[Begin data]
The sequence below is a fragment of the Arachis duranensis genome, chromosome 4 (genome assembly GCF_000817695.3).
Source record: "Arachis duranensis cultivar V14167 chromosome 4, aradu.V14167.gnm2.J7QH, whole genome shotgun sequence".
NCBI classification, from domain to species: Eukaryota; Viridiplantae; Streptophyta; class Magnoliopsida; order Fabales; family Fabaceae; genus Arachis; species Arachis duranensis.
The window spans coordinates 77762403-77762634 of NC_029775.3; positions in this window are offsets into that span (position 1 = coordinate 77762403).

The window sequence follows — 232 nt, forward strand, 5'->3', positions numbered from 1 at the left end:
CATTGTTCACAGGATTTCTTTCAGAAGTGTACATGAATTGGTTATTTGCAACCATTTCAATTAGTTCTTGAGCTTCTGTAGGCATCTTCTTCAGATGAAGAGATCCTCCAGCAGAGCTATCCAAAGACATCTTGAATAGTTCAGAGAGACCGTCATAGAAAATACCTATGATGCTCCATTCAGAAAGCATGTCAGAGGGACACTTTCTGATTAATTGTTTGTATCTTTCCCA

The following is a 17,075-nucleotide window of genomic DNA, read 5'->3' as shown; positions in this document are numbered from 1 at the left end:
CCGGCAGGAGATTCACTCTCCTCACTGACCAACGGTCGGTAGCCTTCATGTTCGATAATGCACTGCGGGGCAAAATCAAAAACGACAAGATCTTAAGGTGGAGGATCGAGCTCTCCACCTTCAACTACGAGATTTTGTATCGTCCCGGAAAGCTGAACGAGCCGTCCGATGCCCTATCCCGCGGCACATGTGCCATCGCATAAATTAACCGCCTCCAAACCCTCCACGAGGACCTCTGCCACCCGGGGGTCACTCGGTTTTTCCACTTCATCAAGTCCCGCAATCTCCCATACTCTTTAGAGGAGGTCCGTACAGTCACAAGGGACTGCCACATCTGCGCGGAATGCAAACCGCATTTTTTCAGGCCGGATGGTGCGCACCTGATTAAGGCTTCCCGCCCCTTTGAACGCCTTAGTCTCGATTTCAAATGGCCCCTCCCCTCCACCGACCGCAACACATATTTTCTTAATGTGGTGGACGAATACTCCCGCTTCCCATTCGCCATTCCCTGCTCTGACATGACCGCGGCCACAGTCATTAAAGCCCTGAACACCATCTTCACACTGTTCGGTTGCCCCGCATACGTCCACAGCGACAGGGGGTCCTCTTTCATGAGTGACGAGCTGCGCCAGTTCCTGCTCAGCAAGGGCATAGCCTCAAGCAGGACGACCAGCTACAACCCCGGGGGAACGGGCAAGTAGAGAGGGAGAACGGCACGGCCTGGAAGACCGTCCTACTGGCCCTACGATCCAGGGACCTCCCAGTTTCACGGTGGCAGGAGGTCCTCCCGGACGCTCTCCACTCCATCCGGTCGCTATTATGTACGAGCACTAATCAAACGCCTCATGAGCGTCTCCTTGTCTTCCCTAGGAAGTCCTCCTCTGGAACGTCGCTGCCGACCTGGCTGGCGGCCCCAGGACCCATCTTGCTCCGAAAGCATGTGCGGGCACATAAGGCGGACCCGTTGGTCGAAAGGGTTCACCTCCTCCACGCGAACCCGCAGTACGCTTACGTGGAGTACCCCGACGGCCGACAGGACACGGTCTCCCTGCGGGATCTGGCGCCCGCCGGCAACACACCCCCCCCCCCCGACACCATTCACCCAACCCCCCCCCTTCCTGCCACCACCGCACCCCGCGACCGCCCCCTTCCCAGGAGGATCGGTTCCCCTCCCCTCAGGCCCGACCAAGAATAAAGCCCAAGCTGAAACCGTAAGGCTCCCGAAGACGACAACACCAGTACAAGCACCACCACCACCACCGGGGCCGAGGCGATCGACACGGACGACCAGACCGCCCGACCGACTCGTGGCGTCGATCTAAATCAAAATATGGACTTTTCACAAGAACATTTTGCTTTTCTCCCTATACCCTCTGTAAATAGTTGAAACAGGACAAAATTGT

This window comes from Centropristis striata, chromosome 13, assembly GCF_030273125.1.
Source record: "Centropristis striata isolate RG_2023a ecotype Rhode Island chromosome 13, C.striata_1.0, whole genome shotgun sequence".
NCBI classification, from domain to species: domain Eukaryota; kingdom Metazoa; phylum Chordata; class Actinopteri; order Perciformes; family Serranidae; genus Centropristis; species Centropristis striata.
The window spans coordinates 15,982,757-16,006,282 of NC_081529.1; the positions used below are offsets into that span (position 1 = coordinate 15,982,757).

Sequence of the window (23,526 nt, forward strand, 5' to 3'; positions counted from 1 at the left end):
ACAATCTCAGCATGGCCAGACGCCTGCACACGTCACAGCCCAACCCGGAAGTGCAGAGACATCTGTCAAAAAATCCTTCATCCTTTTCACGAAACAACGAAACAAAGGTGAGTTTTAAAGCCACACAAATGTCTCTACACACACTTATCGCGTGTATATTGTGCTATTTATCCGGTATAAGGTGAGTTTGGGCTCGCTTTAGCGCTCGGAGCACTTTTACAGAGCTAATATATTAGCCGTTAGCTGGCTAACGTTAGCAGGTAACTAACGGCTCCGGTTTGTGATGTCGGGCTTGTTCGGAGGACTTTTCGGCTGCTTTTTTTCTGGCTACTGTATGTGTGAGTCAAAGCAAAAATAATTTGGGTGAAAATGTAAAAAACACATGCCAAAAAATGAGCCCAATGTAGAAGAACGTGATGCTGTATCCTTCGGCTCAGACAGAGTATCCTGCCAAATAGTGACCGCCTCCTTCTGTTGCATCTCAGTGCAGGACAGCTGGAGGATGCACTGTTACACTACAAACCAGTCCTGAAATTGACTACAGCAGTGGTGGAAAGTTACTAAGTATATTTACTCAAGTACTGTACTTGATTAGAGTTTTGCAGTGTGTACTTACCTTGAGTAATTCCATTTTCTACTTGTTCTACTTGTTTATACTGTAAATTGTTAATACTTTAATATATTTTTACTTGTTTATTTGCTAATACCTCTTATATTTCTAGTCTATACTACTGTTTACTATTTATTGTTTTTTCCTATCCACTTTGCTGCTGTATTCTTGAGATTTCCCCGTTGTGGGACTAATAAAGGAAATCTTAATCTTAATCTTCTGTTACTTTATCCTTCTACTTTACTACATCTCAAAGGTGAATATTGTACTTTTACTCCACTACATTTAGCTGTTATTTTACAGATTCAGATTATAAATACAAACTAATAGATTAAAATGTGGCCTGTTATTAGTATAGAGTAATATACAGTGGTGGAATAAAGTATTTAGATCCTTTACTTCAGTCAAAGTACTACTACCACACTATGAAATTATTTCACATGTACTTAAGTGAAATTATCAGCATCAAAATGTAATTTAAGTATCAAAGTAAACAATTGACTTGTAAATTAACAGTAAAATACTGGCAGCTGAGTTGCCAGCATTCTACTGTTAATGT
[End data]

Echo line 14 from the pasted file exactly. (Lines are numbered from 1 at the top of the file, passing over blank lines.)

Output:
ACAATCTCAGCATGGCCAGACGCCTGCACACGTCACAGCCCAACCCGGAAGTGCAGAGACATCTGTCAAAAAATCCTTCATCCTTTTCACGAAACAACGAAACAAAGGTGAGTTTTAAAGCCACACAAATGTCTCTACACACACTTATCGCGTGTATATTGTGCTATTTATCCGGTATAAGGTGAGTTTGGGCTCGCTTTAGCGCTCGGAGCACTTTTACAGAGCTAATATATTAGCCGTTAGCTGGCTAACGTTAGCAGGTAACTAACGGCTCCGGTTTGTGATGTCGGGCTTGTTCGGAGGACTTTTCGGCTGCTTTTTTTCTGGCTACTGTATGTGTGAGTCAAAGCAAAAATAATTTGGGTGAAAATGTAAAAAACACATGCCAAAAAATGAGCCCAATGTAGAAGAACGTGATGCTGTATCCTTCGGCTCAGACAGAGTATCCTGCCAAATAGTGACCGCCTCCTTCTGTTGCATCTCAGTGCAGGACAGCTGGAGGATGCACTGTTACACTACAAACCAGTCCTGAAATTGACTACAGCAGTGGTGGAAAGTTACTAAGTATATTTACTCAAGTACTGTACTTGATTAGAGTTTTGCAGTGTGTACTTACCTTGAGTAATTCCATTTTCTACTTGTTCTACTTGTTTATACTGTAAATTGTTAATACTTTAATATATTTTTACTTGTTTATTTGCTAATACCTCTTATATTTCTAGTCTATACTACTGTTTACTATTTATTGTTTTTTCCTATCCACTTTGCTGCTGTATTCTTGAGATTTCCCCGTTGTGGGACTAATAAAGGAAATCTTAATCTTAATCTTCTGTTACTTTATCCTTCTACTTTACTACATCTCAAAGGTGAATATTGTACTTTTACTCCACTACATTTAGCTGTTATTTTACAGATTCAGATTATAAATACAAACTAATAGATTAAAATGTGGCCTGTTATTAGTATAGAGTAATATACAGTGGTGGAATAAAGTATTTAGATCCTTTACTTCAGTCAAAGTACTACTACCACACTATGAAATTATTTCACATGTACTTAAGTGAAATTATCAGCATCAAAATGTAATTTAAGTATCAAAGTAAACAATTGACTTGTAAATTAACAGTAAAATACTGGCAGCTGAGTTGCCAGCATTCTACTGTTAATGT